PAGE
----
Yet, as we shall see, that claim was completely untrue. Even now, after their lies were exposed by a court ruling, 29-year-old Ishmael is, scandalously, allowed to remain on his mother’s publicly-funded payroll in a job that has been variously described as her chief of staff and senior communications officer.
What’s more, the House of Commons authorities seem content, for the time being, for this court-certified felon to retain his parliamentary pass, allowing him to come and go from the Palace of Westminster as he sees fit.
It is, all told, a shoddy state of affairs that speaks volumes for the culture of shamelessness, dishonesty and patronage that has been allowed to blossom under Mr Corbyn, a longstanding friend and political bedfellow of the hard-Left MP.
Osamor, pictured, initially chose to remain a paid Labour councillor following his criminal conviction
The scandal dates back to September 8 last year, when Ishmael spent four days attending Bestival, a modish music festival held each year at a castle in Dorset.
Parliament was sitting, having recently enjoyed a summer recess of the best part of two months. Yet Miss Osamor seems to have been happy to give her son the extra time off.
Indeed, she’d been an extremely generous employer for years. Despite having no obvious experience or particular interest in politics, Ishmael had been added to her payroll shortly after the 2015 election, when she had gained what is effectively a £79,000-a-year job for life as Labour MP for the safe seat of Edmonton.
Yet as we know now, he betrayed her in spectacular fashion.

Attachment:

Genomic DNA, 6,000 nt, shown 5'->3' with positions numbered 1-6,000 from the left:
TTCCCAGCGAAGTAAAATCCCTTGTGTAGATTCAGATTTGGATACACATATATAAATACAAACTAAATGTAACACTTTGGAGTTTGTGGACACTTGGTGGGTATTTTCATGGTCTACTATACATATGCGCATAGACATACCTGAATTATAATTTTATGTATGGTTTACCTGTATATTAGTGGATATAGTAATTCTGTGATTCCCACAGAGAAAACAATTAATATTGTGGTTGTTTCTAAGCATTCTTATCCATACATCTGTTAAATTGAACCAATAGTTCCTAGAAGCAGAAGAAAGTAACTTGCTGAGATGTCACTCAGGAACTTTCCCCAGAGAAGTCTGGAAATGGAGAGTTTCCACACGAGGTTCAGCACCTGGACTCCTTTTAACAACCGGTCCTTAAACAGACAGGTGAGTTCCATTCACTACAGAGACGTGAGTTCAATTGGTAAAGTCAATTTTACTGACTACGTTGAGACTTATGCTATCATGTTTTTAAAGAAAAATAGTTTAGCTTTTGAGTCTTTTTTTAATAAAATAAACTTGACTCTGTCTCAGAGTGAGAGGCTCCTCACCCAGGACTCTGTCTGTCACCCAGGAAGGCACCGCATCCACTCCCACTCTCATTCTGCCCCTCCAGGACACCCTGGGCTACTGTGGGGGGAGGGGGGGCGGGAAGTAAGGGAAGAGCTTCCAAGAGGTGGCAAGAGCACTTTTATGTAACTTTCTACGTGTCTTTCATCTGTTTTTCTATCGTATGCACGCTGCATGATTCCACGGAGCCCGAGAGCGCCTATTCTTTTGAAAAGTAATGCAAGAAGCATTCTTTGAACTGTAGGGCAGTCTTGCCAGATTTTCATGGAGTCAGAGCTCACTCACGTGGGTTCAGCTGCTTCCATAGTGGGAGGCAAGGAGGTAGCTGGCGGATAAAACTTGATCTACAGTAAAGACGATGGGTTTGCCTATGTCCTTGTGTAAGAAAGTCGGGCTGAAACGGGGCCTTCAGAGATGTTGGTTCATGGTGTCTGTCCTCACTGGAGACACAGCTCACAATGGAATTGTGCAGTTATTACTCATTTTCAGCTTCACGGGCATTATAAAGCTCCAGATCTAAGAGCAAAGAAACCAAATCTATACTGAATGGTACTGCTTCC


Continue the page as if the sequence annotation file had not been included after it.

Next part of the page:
At around 5pm on that September day, security staff observed the strapping Ishmael behaving suspiciously in an area adjacent to the main stage, where The Pet Shop Boys and Dizzee Rascal were slated to perform, by conducting what looked very much like a surreptitious drug deal.
They duly swooped and detained him. When he was searched, it emerged that he was carrying an astonishing £2,500 worth of drugs.
The gargantuan haul included 30.89g of ecstasy, enough to make around 250 pills, 5.7g of ketamine, which might produce 100 hits, depending on whether it was snorted, swallowed, smoked or injected, 7.5 grams of cocaine (enough for 75-150 lines) and a small amount of cannabis.
Ishmael Osamor, 29, pleaded guilty to having £2,500 of drugs with intent to supply at Bestival in Dorset last year
Fast forward 13 months, and on October 19 this year, this scion of Labour Party royalty – his grandmother is Martha Osamor, a veteran race-relations campaigner and old chum of Mr Corbyn who was recently granted a peerage – found himself at Bournemouth Crown Court. There, he was charged with three counts of ‘possession with intent to supply’ class A and B substances, and one count of possession.
On paper, these are very grave crimes, for which culprits can face anything up to life imprisonment. Their status is designed to reflect the devastating toll on society of the narcotics trade.
Indeed, later during the 2017 Bestival, a 25-year-old woman, Louella Fletcher-Michie, the daughter of Holby City actor John Michie, died after taking ketamine, MDMA, and a drug called 2C-P.
But in today’s justice system not every culprit gets the book thrown at them. And when it came to this particular court case, Ishmael got very lucky indeed.
Having initially pleaded not guilty, the well-connected defendant decided to change his plea to guilty after his high-flying London lawyer – a solicitor who used to work for one of the so-called ‘magic circle’ of law firms – cut a deal with CPS prosecutors.